Premier Walter Jones of Prince Edward Island had one answer. “It’s the fault of you Upper Canadians,” he said. (He’d forgotten I was born a bluenose.) “You’re sucking our blood.” The Premier expounded his theme for half an hour with eloquenceand detail, ending with this Parthian shot:

“The real trouble is, we shouldn’t be part c Canada at all.”

I don’t know that Mr. Jones really meant that last remark—he was giving mé the shock treatment, which Upper Canadians need. But a few years ago it was everybody’s view, in dead earnest. Every ill that afflicted a Maritimer, from poverty to chilblains, was blamed on Confederation. Tilley and Tupper had “sold us out for 80 cents a head, the price of a sheep’s hide,” and that was the germ of all woe.

A friend of mine remembers, from childhood, an elderly gentleman who used to go to every political meeting in his neighborhood, no matter of what party. Halfway through the main speech, this ancient would get up and bawl, “Sold for a sheepskin,” at the top of his voice. Then, having registered his protest, he would go home.

This spirit is not yet dead. The typical Maritimer would still accept Joseph Howe’s description of the “Canadians”—“a poor lot of people, a little eccentric at times, and at the worst given to rebellion.” And his prejudice is reinforced by a number of actual, incontrovertible disadvantages that Confederation did bring to the Maritimes.

Hangover From 1867

ITEM: Fiscal subsidies which (in Nova Scotia) came to only half the cash value of the tariff revenues they replaced.

Item: Exposure to unprotected competition with central Canadian industry, which was big enough to wipe out the little Maritime factories but not big enough to give consumers the benefit of low prices.

Item: Diversion from their natural market, New England, to a Canadian market over 1,000 miles away, in which few Maritime industries have been able to compete.

Maybe the New England market would have gone anyway, with the end of reciprocity. But as a consumer the Maritimer loses out in any case. He pays high Continued on page 54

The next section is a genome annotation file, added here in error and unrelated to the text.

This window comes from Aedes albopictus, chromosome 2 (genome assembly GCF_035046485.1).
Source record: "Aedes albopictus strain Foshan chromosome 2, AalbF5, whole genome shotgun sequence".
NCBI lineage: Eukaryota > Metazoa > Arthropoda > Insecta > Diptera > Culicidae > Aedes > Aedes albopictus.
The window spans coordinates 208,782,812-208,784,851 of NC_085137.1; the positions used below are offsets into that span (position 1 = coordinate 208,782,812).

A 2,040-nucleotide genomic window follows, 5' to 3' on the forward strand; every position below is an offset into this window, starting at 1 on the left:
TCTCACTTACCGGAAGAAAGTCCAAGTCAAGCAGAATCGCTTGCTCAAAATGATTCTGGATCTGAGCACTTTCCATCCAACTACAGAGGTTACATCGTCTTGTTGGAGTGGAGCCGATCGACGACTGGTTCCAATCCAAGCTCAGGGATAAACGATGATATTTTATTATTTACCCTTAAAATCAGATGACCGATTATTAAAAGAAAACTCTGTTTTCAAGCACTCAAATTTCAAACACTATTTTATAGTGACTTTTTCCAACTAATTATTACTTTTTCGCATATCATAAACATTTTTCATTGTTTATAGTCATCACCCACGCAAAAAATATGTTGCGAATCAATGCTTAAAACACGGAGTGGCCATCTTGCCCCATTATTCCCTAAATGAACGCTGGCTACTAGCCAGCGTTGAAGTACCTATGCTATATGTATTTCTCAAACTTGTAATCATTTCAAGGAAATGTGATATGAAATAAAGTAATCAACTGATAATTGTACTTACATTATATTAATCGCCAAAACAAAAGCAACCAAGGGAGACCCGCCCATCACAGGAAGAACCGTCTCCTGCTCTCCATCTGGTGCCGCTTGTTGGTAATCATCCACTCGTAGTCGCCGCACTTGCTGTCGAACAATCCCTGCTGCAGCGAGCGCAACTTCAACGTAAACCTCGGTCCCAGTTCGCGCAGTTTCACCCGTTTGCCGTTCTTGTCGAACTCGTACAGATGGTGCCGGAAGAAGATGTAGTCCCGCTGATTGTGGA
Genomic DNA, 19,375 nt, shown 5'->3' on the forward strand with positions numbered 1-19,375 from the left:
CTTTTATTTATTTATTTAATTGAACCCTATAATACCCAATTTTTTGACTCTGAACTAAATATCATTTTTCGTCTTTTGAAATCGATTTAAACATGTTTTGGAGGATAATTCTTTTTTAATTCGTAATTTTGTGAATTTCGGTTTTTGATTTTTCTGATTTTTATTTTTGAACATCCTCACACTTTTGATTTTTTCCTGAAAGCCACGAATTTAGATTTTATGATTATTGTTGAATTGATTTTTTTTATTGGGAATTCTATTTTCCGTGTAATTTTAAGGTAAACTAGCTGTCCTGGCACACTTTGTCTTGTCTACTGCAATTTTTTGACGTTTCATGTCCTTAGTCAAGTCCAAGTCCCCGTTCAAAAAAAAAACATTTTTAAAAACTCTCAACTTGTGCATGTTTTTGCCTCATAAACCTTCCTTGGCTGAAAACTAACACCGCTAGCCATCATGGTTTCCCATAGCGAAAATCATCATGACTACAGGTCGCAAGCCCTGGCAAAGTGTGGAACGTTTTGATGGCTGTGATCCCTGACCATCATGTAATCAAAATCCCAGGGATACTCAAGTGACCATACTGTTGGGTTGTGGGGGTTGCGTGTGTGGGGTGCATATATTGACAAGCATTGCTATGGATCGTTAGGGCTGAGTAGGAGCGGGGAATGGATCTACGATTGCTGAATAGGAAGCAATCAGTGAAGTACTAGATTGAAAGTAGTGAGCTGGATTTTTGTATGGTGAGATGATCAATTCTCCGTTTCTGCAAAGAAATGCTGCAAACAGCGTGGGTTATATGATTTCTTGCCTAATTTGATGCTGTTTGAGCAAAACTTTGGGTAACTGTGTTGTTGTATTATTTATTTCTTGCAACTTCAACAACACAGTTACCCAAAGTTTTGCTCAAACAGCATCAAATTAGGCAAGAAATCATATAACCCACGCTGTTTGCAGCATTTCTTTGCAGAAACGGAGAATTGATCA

Men By the Sen

Continued from page 8

Canadian prices, with freight added.

An auto from tariff - protected Windsor or Oshawa costs about $100 more in Saint John than it does in Toronto. In Maine, two hours away, it costs a great deal less than in Toronto. I bought a U. S.-made Christmas present in New Glasgow for $6.80, and inside the box found a card saying “OPA ceiling price, $5.”

“I figured out once,” said a Cape Breton mill manager, “that it would pay us to retire every shoe worker in Canada at full wages for life. Buying shoes at American prices we’d still be in money.”

Westerners are familiar with this sense of outrage. In the Maritimes it’s embittered by another factor—resentment against having been dragged into this situation against their will. In every Maritime province the people voted against Confederation at least once; only in New Brunswick did they ever have a chance to reverse that judgment. They feel to this day that their leaders sold them out.

Such are the roots of the Maritime grievance, which now has been nursed for three generations. The grievance itself is real and in part justified. The nursing of it has been a regional vice. Lately, for the first time, responsible men are beginning to say so.

Three years ago the Nova Scotia Government named Prof. R. McGregor Dawson to head a Royal Commission on reconstruction. The Dawson Report pulled no punches.

“The most depressing element,” it said, “is the attitude of Nova Scotians themselves, who are apt to spend too much time bewailing their handicaps and too little time bestirring themselves to devise expedients to overcome them.”

In Antigonish I talked to Right Rev. M. M. Coady, a father and moving

spirit of the famous co-operative movement at St. Francis Xavier University, that gave new hope to destitute fishing villages in the ’30’s.